"The aim is to insulate the board from political pressures that for years have paralyzed local elected officials on the airport issue. Appointed, rather than elected, members are essential for the airport board to make decisions that serve the broad interests of San Diego County as a whole."
For months leading up to legislative consideration of the proposal, sponsored by Democratic state senator Steve Peace, the Union-Tribune flogged the issue in editorial after editorial. "The need for stronger regional decision-making is too glaring for this issue to go away. San Diego's legislative delegation should not try to hide it under the table," the paper argued in August 2001.
Then in September: "For San Diego County, one of the most important bills to be heard in Sacramento this year would create a regional airport authority to find a replacement for overburdened Lindbergh Field."
Less than two weeks later, the paper wrote, "Although this legislation certainly is not flawless, it is a significant first step. It deserves passage by the Assembly and the signature of Governor Gray Davis."
And again on September 29, after the bill cleared the Assembly, "For San Diego, the most critical measure on Governor Gray Davis's desk awaiting signature or veto is Assembly Bill 93. This legislation would create the San Diego County Regional Airport Authority, whose mission would be to find a replacement site for cramped Lindbergh Field."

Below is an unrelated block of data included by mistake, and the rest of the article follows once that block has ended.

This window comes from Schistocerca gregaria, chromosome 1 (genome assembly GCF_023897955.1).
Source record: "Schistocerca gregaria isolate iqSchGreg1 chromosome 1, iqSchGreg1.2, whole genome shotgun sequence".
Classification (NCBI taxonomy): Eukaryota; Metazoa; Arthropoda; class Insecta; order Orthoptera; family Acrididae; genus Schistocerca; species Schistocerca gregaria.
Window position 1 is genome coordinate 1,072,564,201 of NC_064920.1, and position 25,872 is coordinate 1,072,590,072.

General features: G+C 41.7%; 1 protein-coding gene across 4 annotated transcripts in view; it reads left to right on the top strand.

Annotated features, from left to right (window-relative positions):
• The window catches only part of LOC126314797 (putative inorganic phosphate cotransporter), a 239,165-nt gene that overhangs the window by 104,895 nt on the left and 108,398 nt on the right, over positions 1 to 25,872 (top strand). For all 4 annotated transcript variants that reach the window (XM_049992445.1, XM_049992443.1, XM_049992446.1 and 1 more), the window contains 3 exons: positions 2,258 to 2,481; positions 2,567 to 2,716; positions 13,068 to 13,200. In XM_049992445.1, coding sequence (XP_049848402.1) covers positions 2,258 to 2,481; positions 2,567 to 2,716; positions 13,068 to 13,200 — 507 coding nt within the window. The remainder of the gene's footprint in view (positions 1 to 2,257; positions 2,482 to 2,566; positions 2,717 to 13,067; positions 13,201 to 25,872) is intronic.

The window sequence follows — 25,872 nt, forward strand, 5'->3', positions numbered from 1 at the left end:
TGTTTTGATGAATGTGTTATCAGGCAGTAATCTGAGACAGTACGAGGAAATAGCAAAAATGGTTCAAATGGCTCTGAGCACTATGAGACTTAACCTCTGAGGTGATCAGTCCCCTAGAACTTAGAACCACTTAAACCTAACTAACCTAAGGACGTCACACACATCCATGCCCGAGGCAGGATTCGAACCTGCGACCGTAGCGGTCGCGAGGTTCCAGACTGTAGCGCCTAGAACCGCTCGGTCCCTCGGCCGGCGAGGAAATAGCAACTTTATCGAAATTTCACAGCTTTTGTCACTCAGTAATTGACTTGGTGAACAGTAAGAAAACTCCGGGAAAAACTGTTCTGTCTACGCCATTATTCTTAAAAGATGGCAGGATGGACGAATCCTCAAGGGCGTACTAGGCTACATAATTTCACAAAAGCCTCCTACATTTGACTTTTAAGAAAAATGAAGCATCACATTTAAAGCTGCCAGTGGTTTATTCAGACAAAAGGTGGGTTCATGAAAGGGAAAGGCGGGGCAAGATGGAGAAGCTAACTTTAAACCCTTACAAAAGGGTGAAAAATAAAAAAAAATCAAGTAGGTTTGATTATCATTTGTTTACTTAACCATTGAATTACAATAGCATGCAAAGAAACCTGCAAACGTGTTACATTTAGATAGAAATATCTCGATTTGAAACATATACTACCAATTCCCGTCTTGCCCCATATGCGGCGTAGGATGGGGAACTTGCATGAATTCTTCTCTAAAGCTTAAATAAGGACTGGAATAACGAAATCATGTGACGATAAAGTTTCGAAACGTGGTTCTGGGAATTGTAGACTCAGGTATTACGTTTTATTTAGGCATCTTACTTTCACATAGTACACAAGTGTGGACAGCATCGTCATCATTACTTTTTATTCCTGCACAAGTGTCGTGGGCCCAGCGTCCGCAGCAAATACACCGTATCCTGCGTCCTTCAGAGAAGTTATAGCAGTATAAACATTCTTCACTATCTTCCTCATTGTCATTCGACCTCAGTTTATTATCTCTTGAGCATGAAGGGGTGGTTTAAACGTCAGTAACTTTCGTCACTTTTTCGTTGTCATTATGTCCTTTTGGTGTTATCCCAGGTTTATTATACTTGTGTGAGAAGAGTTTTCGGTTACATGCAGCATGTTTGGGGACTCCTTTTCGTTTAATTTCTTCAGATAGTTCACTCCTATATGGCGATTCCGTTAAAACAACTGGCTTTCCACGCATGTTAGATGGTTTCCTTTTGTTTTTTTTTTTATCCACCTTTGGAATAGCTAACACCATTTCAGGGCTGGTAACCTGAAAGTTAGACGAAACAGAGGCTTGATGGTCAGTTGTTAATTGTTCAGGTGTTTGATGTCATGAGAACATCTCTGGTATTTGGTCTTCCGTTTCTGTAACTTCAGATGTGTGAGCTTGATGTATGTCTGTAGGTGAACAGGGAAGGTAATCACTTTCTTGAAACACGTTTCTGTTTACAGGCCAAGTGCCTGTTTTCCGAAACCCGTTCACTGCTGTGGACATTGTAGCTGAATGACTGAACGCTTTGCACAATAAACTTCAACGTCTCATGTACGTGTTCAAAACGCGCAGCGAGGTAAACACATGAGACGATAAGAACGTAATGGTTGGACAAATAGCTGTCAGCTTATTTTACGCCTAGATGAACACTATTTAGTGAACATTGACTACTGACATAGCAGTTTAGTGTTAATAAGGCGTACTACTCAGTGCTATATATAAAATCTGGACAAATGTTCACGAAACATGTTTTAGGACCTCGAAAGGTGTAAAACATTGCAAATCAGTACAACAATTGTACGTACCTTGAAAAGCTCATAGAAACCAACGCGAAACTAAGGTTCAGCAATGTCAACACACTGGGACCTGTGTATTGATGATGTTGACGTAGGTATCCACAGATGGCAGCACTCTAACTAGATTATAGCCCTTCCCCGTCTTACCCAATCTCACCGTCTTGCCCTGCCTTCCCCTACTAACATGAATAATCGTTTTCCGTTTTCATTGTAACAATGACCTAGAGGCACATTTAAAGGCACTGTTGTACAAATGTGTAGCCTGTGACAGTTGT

In the end, most local political observers agreed, it was no surprise that Gray Davis signed the U-T's favorite airport bill, given the local muscle that the newspaper and its allies in the local chamber of commerce had put behind it.
And Steve Peace, the termed-out, badly discredited Democrat who had also authored the state's disastrous utility-deregulation bill, had been all too happy to fall in behind the U-T-led juggernaut, especially when he was rewarded with a series of flattering columns cranked out by the paper's Neil Morgan.
In October 2002, Morgan, just back from a European vacation, described one of his frequent lunchtime "roundtables" with San Diego's would-be power brokers. "Chasing San Diego politicians after chasing Rail Europe's high-speed trains, I find Mayor Dick Murphy and Steve Peace, the retiring state senator, seated amiably around a luncheon table. Antennae shoot up when a powerful lawmaker is at liberty.
"Our Republican mayor is hoping Governor Gray Davis will appoint the Democratic senator to one of the three salaried jobs on the San Diego County Regional Airport Authority, which takes over Lindbergh Field on January 1," Morgan went on to report, and then ended by quoting Dick Murphy: